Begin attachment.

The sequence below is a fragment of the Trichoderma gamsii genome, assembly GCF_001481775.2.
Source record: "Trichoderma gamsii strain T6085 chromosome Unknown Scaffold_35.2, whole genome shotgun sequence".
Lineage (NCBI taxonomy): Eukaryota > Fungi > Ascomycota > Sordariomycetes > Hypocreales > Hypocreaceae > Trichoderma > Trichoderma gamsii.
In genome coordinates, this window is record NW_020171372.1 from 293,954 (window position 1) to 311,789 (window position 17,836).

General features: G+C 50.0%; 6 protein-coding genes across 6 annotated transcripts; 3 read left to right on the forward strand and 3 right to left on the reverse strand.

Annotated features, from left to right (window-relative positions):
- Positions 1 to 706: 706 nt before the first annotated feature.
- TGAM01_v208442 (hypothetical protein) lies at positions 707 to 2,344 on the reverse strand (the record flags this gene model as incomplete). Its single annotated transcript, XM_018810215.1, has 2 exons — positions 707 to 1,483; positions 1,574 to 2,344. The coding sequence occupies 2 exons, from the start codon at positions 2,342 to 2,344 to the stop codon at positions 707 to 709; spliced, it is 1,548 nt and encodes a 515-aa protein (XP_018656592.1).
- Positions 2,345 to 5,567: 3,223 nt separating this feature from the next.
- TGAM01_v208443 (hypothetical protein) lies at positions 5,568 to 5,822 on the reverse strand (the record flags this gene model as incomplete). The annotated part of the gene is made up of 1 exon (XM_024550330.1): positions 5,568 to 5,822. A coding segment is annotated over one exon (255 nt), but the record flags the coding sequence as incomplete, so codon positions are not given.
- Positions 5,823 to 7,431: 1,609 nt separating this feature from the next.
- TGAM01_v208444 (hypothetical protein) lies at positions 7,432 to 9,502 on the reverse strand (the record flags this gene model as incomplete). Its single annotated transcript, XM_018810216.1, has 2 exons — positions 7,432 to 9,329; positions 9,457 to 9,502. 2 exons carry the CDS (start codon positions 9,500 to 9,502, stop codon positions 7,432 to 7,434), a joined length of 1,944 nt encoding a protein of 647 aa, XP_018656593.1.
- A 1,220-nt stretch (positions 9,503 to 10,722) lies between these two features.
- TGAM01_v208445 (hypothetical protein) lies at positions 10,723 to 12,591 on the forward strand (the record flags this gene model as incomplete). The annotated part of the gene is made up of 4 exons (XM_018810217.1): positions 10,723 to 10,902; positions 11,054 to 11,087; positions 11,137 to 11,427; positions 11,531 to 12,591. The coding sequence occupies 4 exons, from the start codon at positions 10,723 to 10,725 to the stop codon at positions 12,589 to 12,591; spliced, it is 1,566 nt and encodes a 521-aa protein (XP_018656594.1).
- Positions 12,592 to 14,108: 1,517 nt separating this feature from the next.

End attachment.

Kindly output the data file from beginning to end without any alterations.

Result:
The sequence below is a fragment of the Trichoderma gamsii genome, assembly GCF_001481775.2.
Source record: "Trichoderma gamsii strain T6085 chromosome Unknown Scaffold_35.2, whole genome shotgun sequence".
Lineage (NCBI taxonomy): Eukaryota > Fungi > Ascomycota > Sordariomycetes > Hypocreales > Hypocreaceae > Trichoderma > Trichoderma gamsii.
In genome coordinates, this window is record NW_020171372.1 from 293,954 (window position 1) to 311,789 (window position 17,836).

General features: G+C 50.0%; 6 protein-coding genes across 6 annotated transcripts; 3 read left to right on the forward strand and 3 right to left on the reverse strand.

Annotated features, from left to right (window-relative positions):
- Positions 1 to 706: 706 nt before the first annotated feature.
- TGAM01_v208442 (hypothetical protein) lies at positions 707 to 2,344 on the reverse strand (the record flags this gene model as incomplete). Its single annotated transcript, XM_018810215.1, has 2 exons — positions 707 to 1,483; positions 1,574 to 2,344. The coding sequence occupies 2 exons, from the start codon at positions 2,342 to 2,344 to the stop codon at positions 707 to 709; spliced, it is 1,548 nt and encodes a 515-aa protein (XP_018656592.1).
- Positions 2,345 to 5,567: 3,223 nt separating this feature from the next.
- TGAM01_v208443 (hypothetical protein) lies at positions 5,568 to 5,822 on the reverse strand (the record flags this gene model as incomplete). The annotated part of the gene is made up of 1 exon (XM_024550330.1): positions 5,568 to 5,822. A coding segment is annotated over one exon (255 nt), but the record flags the coding sequence as incomplete, so codon positions are not given.
- Positions 5,823 to 7,431: 1,609 nt separating this feature from the next.
- TGAM01_v208444 (hypothetical protein) lies at positions 7,432 to 9,502 on the reverse strand (the record flags this gene model as incomplete). Its single annotated transcript, XM_018810216.1, has 2 exons — positions 7,432 to 9,329; positions 9,457 to 9,502. 2 exons carry the CDS (start codon positions 9,500 to 9,502, stop codon positions 7,432 to 7,434), a joined length of 1,944 nt encoding a protein of 647 aa, XP_018656593.1.
- A 1,220-nt stretch (positions 9,503 to 10,722) lies between these two features.
- TGAM01_v208445 (hypothetical protein) lies at positions 10,723 to 12,591 on the forward strand (the record flags this gene model as incomplete). The annotated part of the gene is made up of 4 exons (XM_018810217.1): positions 10,723 to 10,902; positions 11,054 to 11,087; positions 11,137 to 11,427; positions 11,531 to 12,591. The coding sequence occupies 4 exons, from the start codon at positions 10,723 to 10,725 to the stop codon at positions 12,589 to 12,591; spliced, it is 1,566 nt and encodes a 521-aa protein (XP_018656594.1).
- Positions 12,592 to 14,108: 1,517 nt separating this feature from the next.